Total Fight: Macedon vs Rome In Rome II

By Jim Rossignol on August 9th, 2013 at 8:00 pm.


The Creative Assembly have released another big gameplay ‘n’ chat video for Rome II, in which CA’s own Al Bickham takes on Rome as the Macedonians, while playing on “very hard” difficult. Bickham is a guy who modifies and paints Games Workshop miniatures at a pro level, so his grasp of a paintbrush is not to be sniffed at. But does that also extend to strategy and tactics? CA explain: “We’re playing from the defender’s viewpoint, so it’s very much a case of “Come at me, bro!” as the enemy assaults his position. See how they employ their abilities and hardened military tactics to wear down our very own hero’s forces, with a sprinkle of cunning thrown in for free.”

Speaking of things thrown in for free, Rome II purchasers will get access to Arena, the F2P battle thing announced in March: “Including advanced beta access, exclusive in-game Legion Armoury bonuses and approximately $15(USD) of in-game currency…, ROME II players automatically earn ‘Legion’ status and will be able to experience the massed battle MMO before the game opens up to all.”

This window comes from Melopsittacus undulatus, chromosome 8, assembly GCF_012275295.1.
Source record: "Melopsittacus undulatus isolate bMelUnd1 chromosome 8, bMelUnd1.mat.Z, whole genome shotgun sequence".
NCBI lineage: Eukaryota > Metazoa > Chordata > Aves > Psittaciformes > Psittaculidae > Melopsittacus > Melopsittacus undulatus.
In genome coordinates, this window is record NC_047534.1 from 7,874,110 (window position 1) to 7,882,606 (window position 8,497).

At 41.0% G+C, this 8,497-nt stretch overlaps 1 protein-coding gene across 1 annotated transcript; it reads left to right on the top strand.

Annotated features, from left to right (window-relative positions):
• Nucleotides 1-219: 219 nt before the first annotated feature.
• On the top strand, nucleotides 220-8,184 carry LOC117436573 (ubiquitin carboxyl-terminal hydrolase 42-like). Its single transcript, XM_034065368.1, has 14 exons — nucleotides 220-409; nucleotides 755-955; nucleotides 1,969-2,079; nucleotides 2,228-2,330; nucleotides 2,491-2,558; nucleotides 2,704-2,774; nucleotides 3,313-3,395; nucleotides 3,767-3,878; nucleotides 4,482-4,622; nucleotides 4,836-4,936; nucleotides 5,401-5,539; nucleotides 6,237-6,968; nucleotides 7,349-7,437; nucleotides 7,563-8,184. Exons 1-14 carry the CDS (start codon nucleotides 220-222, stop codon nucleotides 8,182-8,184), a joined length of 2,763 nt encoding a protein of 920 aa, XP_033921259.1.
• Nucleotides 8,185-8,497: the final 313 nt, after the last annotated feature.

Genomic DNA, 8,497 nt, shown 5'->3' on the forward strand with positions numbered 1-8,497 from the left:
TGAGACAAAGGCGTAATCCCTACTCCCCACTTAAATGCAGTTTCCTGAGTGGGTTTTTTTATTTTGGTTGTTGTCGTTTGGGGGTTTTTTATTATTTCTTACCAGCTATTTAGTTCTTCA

Latinate megabiff!

Whatever the dreary failures in the AI that might put people off this, I can’t wait to get stuck in. I realise I am a Total War apologist, but I make no apology for that.

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51 Comments »

  1. SpaceAkers says:

    Shameful Display

  2. Reapy says:

    I haven’t played total war in a while but for those with a better eye, was he playing shitty to attempt to nice up the AI? I thought it was nice how the general buffed guys up and stuff, but it seems to me they basically stacked it in the AI’s favor and did nothing to maximize their troop usage, like he put both his cav in woods and don’t they suck in there? He also made no moves to flank anything and just directly engaged.

    Basically he made no attempt to actually win. Good AI is when you lose while you are trying to win, not just blindly throwing troops against one another. They do this every time, try to make their AI look good by having someone play like ass against it, I don’t get it.

    • Leb says:

      While I’m no TW champ, usually a good player will micro their units more effectively.

      This battle had the usual PR feel – e.g. let’s make these units fight and zoom in to see the pretty graphics.

      Regardless, the AI general properly maneuvering and buffing, and enemy units positioning themselves for follow up attacks on weakened units seems like a huge improvement of the AI in S2. I’d have to see (and play) more to make any judgements though

    • Premium User Badge Grey Cap says:

      On CA’s own Rome 2 forums, there are a million threads on this very subject. Many of them a bit heated. My guess is that mister Bickham spends a lot of time making total war games and not a lot of time practising them (not necessarily that the game was ‘rigged’).

      Anyway, I think a lot of players, probably the majority, play ‘badly’ and would not do much better themselves. So this is representative.